THE scattering of TDs in the Dáil chamber erupted in laughter last Thursday morning when Labour TD Michael D Higgins taunted, "When the Taoiseach hears the first cuckoo he will call the general election."
Whatever about the cuckoo signalling the date for the spring election, the cock is certain to crow enough times to bring down the curtain on a lot of Fianna Fáil TDs' careers if the party remains at just 14% in opinion polls.
Fianna Fáil TDs and ministers who share constituencies are now pitted against each other in a series of 'Fianna Fáil Face-Offs' where there is likely to be only enough votes to elect one of them.
The situation is so dire for the party that these are not simply 'either/or' scenarios – it is conceivable that neither contestant in some of the face-offs will retain their seat.
Just weeks before the cuckoo crows, the Sunday Tribune looks at the polling day fight card and assesses the various bouts.
Michael Ahern v Ned O'Keeffe
Ahern and O'Keeffe are veteran vote winners who both garnered over 10,000 first-preference votes each in 2007. But that was four years ago, when Fianna Fáil won almost 38% share of the vote. That vote dropped sharply in the last local elections and it now looks like Fianna Fáil only has one quota. O'Keeffe, who is politically shrewd, knows this, and he publicly called for Brian Cowen's head eight days ago. That should play well with constituents. There is already much antipathy between the pair so this sets up an epic battle in the weeks ahead. It is impossible to see the two survive on current poll results, so O'Keeffe may have the better chance.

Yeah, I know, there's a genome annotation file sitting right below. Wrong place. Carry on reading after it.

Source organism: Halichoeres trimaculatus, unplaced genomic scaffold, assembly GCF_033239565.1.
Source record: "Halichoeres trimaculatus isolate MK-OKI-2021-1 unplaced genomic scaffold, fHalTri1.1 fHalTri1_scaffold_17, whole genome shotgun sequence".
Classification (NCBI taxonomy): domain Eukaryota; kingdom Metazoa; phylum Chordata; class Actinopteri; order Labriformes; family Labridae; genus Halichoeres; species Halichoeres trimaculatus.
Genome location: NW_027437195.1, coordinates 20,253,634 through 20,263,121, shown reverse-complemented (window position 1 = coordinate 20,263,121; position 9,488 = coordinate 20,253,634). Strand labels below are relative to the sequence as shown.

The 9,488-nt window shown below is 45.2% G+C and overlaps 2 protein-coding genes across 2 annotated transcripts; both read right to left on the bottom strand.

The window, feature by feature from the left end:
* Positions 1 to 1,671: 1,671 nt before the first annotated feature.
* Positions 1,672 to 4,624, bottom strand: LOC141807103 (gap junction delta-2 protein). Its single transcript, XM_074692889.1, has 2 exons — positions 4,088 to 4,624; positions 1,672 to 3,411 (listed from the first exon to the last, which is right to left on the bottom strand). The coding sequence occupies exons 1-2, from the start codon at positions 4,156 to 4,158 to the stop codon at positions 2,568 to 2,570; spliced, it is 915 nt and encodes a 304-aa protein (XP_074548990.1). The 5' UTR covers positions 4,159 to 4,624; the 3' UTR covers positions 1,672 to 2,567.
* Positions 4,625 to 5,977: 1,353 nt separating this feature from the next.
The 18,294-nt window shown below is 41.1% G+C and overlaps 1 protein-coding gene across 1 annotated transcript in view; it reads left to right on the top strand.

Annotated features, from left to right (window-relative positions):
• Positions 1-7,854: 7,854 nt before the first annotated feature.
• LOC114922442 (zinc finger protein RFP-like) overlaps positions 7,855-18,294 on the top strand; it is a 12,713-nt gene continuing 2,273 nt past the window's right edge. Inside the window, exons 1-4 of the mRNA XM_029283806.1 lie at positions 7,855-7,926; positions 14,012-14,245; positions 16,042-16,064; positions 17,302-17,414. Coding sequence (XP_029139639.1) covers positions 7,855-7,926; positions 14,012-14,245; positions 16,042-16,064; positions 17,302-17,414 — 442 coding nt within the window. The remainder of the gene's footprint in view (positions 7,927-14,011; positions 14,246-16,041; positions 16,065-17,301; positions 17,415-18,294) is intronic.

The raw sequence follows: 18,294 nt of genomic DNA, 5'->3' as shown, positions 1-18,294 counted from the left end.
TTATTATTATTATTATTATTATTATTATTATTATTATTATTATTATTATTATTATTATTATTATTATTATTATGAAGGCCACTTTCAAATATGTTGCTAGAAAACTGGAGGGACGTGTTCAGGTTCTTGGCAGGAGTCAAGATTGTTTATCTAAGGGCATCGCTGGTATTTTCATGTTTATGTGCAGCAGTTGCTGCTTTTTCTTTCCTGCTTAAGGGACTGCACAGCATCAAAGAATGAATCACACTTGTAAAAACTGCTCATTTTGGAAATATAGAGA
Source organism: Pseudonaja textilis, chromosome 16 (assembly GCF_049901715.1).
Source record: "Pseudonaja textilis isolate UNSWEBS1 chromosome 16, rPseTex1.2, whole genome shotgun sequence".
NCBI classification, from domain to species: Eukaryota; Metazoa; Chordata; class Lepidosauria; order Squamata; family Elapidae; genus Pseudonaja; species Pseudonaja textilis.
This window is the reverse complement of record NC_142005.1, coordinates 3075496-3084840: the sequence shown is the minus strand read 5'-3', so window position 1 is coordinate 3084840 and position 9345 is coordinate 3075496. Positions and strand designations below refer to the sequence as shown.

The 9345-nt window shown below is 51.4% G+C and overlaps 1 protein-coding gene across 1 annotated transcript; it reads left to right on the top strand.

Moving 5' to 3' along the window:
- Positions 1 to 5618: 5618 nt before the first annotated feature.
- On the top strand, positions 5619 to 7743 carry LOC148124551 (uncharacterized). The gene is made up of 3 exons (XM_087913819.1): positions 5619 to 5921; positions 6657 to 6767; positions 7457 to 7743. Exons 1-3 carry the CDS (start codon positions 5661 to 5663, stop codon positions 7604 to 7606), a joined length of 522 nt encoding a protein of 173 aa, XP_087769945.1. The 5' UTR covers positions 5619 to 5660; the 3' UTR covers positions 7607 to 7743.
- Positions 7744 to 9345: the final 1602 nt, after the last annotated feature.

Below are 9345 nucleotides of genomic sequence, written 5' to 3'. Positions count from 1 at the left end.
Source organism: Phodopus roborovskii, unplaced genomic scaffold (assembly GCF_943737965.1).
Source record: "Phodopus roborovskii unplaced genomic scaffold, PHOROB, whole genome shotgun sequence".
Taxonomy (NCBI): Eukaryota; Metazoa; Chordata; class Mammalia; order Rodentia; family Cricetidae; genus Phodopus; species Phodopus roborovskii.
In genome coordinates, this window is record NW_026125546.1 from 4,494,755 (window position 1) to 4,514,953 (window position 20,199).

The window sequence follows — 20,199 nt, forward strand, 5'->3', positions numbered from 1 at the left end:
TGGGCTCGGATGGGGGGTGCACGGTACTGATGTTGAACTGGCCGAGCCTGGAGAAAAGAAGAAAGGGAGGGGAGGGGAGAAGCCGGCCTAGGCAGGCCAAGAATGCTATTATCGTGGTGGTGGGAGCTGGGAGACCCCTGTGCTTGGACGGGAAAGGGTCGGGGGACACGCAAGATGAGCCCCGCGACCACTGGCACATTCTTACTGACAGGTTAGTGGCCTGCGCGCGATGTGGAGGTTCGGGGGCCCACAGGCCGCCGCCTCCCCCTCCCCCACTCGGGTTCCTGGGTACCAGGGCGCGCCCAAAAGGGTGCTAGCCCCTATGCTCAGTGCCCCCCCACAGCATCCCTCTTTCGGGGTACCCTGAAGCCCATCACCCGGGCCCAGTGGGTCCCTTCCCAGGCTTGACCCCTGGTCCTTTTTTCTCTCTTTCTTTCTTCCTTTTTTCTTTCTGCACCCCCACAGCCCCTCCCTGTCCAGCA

Billy Kelleher v Noel O'Flynn
This is a battle between a rebel TD and a junior minister who is seen as an up-and-coming Fianna Fáil star with ministerial ambitions. In fact both are in trouble as the last local elections show the party with less than one quota of support. Party maverick O'Flynn is a constituency street fighter and he may shade this battle.
Cork South Central
Micheál Martin v Michael McGrath
Michael McGrath is one of the most able members of the 'ógra Generation' who won seats in 2007. He has a clear grasp of the financial issues at the root of the economic crisis and is viewed as a young TD with a great long-term future. But his short-term future is not good. His problem is that he shares a constituency with one of the cabinet ministers who is in the shake-up to become leader. Some constituency polls have shown Martin in danger too. It is difficult to see Fianna Fáil hold two seats here so, despite his ability, McGrath could lose out.
Cyprian Brady v Mary Fitzpatrick